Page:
Those organizations that still operate on-premises legacy IT infrastructure have some interesting options, not least the opportunity to make a definitive shift to the cloud. This is particularly important if teams are going to have access to the agility and flexibility of a cloud-based architecture. As many organizations will no doubt know, the ability to scale at times of peak traffic, such as Christmas or during major sales promotions can make the difference between success and failure. Cloud-based DXP solutions are particularly suited to these situations.

This also means avoiding vendors that do not allow their products to integrate with third-party tools by insisting on exclusive use of their solution or service suite. Without the customization options that third-party developers can bring, users can find their capabilities severely limited or stuck with time-consuming processes that would be better spent on delivering compelling campaign content.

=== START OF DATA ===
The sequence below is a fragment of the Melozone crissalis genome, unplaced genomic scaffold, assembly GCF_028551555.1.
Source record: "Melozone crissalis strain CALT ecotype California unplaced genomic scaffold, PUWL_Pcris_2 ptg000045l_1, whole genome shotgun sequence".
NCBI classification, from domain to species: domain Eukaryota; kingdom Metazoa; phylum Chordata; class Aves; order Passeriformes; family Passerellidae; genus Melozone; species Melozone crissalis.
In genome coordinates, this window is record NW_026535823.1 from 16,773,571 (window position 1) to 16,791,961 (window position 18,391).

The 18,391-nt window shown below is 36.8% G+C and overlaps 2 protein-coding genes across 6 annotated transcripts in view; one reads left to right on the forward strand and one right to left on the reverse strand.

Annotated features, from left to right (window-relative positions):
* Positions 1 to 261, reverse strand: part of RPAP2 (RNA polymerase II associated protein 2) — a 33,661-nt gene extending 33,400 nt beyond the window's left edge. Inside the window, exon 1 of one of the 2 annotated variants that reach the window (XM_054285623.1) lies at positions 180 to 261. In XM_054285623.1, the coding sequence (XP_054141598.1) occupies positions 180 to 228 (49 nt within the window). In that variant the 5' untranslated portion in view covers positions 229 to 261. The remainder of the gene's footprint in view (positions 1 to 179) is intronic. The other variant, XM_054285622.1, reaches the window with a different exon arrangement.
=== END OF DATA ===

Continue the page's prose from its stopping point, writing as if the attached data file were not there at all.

Clearly, analytics, optimization and personalization now play a pivotal role in campaign strategy and evaluation. As a result, using a DXP with integrated analytics, personalization and optimization can be a major plus for marketing teams who want full visibility of all the segments, prospects and touchpoints they need to target customers with the right content in the right channel at the right time.

Sitting across all these options is the question of security. Selecting a DXP should always include careful evaluation of its cybersecurity and compliance capabilities. Don’t forget, the DXP is likely to integrate with a wide variety of people and systems (some of which will be critical infrastructure), so always have this top of mind during any procurement process.